Cultural Resurgence: Reviving Traditions, Restoring Lands Presentation


Missoula, University of Montana




Apr 23 2024


5:00 pm - 9:00 pm



Cultural Resurgence: Reviving Traditions, Restoring Lands Presentation

This project is a film screening and a panel discussion. Two films will be featured, Our America: Rebirth of the Range and The Return of N6ouhahToka’na (Swift Fox) followed by a panel discussion. This event is free and open to the public and will provide open captioning for both films and an ASL interpreter for the discussion.

Film Synopsis:

The Return of Nóouhàh-Toka’na (Swift Fox) – 15 mins
Nóouhàh-Toka’na, known as swift fox in English, once roamed the North American Great Plains from Canada to Texas. Like bison, pronghorn and other plains animals, Nóouhàh-Toka’na held cultural significance for the Native Americans who lived alongside them. But predator control programs in the mid-1900s reduced the foxes to just 10 percent of their native range.At the Fort Belknap Indian Community in Montana, members of the Aaniiih and Nakoda tribes are working with the Smithsonian and other conservation partners to restore biodiversity and return Nóouhàh-Toka’na to the land.

Rebirth of The Range – 45 min
Rebirth of the Range tells the first-person/non-narrated story of the return of the formerly NATIONAL Bison Range Park in Montana to the Confederated Salish and Kootenai Tribe — on whose stolen land the park had originally been created under President Roosevelt. An inspirational and visually stunning social justice story, this 45-minute documentary, told in 6 acts, also holds important lessons for both indigenous and non-indigenous viewers — including on the taking of land even in the name of our public national parks. This rare federal land return to tribal jurisdiction was more than a century in the asking, and only persistent and savvy negotiating by the tribe finally succeeded in getting the land back, in late 2020 — a strategy that indigenous experts believe can be a successful model for other tribes. And the film helps break the stereotypes that the tribal scientists reveal remain a constant struggle for them. Independent filmmakers Kira Kay and Jason Maloney spent a year obtaining careful access and then filming alongside the tribe as it took over management of the Park’s pristine 19,000 acres, the sacred bison herd on it and the visitor’s center exhibit (correcting its false version of history in the process). The filmmakers also expanded their reporting to include an in-depth look at the progressive environmental conservation and climate mitigation work the tribe is undertaking throughout its entire Flathead Reservation, blending “traditional ecological knowledge” with “Western science” practices. And they were welcomed into community events including the annual Arlee pow wow celebration, itself a symbol of historical repression and now an expression of survival of the tribe and its culture. The film culminates in an exclusive view of the first bison “round up” on the Range to be undertaken fully under tribal jurisdiction — an uplifting culmination of multi-generational advocacy and cementing of tribal knowledge for now and the future. The film was released on November 17th as licensed to ABC OTV for initial streaming; but the filmmakers retain rights to the content for further markets, which they are now actively seeking, and to screen for public audiences through festivals. The film was supported by grants from the National Press Foundation (the Kozik Environmental Justice Reporting award) and the Henry Luce Foundation’s program on Indigenous Knowledge.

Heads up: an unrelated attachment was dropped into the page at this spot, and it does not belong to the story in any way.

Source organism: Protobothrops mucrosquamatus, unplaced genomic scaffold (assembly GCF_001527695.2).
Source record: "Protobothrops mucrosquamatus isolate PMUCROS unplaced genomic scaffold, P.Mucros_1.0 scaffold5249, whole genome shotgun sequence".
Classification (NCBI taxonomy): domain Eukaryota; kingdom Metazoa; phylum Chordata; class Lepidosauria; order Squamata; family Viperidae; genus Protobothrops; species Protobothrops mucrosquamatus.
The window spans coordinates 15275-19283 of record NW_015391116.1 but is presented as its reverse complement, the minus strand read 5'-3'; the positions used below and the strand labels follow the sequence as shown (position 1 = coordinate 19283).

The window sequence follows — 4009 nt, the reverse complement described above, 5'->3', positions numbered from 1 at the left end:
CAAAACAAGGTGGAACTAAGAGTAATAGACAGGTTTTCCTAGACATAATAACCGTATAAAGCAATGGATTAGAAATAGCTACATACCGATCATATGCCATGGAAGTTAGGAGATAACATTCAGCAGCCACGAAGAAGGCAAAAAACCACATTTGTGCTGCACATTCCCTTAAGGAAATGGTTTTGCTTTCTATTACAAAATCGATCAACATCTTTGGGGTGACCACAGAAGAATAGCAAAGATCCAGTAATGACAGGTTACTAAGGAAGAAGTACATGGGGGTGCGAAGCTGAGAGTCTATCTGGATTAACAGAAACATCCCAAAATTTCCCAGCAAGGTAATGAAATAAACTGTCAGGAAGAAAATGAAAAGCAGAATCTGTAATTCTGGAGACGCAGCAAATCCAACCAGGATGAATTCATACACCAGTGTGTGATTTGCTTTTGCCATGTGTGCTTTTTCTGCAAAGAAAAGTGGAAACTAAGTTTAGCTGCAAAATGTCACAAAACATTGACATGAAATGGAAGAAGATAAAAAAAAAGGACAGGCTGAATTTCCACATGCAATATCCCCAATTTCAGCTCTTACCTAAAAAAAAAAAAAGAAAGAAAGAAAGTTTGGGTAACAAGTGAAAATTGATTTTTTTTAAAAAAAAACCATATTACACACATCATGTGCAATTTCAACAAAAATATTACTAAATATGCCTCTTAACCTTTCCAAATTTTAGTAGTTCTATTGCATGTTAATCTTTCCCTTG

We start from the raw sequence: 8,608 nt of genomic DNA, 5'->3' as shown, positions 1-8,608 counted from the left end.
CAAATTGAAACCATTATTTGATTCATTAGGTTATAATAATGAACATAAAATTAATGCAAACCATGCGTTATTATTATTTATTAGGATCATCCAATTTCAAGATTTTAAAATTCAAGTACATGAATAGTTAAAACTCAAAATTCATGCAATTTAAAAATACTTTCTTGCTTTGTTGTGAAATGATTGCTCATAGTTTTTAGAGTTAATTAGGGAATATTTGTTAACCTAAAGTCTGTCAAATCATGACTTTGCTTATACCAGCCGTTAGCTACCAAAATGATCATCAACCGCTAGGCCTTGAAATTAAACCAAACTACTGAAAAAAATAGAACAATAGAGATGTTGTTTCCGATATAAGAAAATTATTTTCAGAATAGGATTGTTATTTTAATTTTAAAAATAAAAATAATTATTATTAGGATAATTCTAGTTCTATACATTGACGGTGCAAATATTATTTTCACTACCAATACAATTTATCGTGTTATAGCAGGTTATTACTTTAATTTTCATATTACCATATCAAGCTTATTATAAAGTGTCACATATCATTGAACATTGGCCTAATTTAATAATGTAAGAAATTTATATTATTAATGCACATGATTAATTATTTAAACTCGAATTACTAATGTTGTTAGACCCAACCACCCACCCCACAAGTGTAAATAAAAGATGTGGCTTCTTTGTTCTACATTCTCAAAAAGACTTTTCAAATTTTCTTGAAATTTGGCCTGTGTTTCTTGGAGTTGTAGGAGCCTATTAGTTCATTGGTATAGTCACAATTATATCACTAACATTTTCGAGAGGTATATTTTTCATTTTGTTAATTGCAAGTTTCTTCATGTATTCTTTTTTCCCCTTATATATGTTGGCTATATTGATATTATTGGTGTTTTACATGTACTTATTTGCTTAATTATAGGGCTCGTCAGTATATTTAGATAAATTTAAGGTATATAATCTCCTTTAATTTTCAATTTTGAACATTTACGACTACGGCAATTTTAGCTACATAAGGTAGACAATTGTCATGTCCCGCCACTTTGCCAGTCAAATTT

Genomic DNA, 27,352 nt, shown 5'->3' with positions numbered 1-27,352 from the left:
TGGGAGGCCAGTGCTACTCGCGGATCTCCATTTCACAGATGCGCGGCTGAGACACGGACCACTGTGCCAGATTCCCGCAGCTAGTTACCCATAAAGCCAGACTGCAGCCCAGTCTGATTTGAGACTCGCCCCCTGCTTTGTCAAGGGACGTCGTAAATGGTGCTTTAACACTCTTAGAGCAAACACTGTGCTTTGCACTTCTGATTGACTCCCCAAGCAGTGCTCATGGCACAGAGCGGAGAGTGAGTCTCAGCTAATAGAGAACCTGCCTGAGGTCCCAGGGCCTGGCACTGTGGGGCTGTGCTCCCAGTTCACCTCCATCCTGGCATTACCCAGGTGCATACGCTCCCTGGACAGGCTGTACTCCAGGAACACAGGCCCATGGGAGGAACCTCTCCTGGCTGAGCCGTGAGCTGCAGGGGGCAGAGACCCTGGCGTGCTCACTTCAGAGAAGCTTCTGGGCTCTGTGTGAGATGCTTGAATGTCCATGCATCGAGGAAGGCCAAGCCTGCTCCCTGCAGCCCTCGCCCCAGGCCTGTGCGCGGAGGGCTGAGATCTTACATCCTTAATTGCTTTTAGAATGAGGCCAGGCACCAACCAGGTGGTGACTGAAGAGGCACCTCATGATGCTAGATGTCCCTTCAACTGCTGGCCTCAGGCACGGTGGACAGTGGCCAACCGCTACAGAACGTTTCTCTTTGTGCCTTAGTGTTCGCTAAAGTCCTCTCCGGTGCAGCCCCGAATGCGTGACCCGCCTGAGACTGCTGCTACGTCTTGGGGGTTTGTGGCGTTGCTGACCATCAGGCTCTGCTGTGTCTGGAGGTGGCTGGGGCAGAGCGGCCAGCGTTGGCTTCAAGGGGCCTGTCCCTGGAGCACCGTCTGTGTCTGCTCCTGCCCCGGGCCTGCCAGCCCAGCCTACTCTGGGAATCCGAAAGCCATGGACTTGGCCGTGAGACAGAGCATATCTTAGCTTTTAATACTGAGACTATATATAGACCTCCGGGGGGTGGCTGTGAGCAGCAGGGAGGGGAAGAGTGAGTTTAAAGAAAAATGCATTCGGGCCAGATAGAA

The event is finished.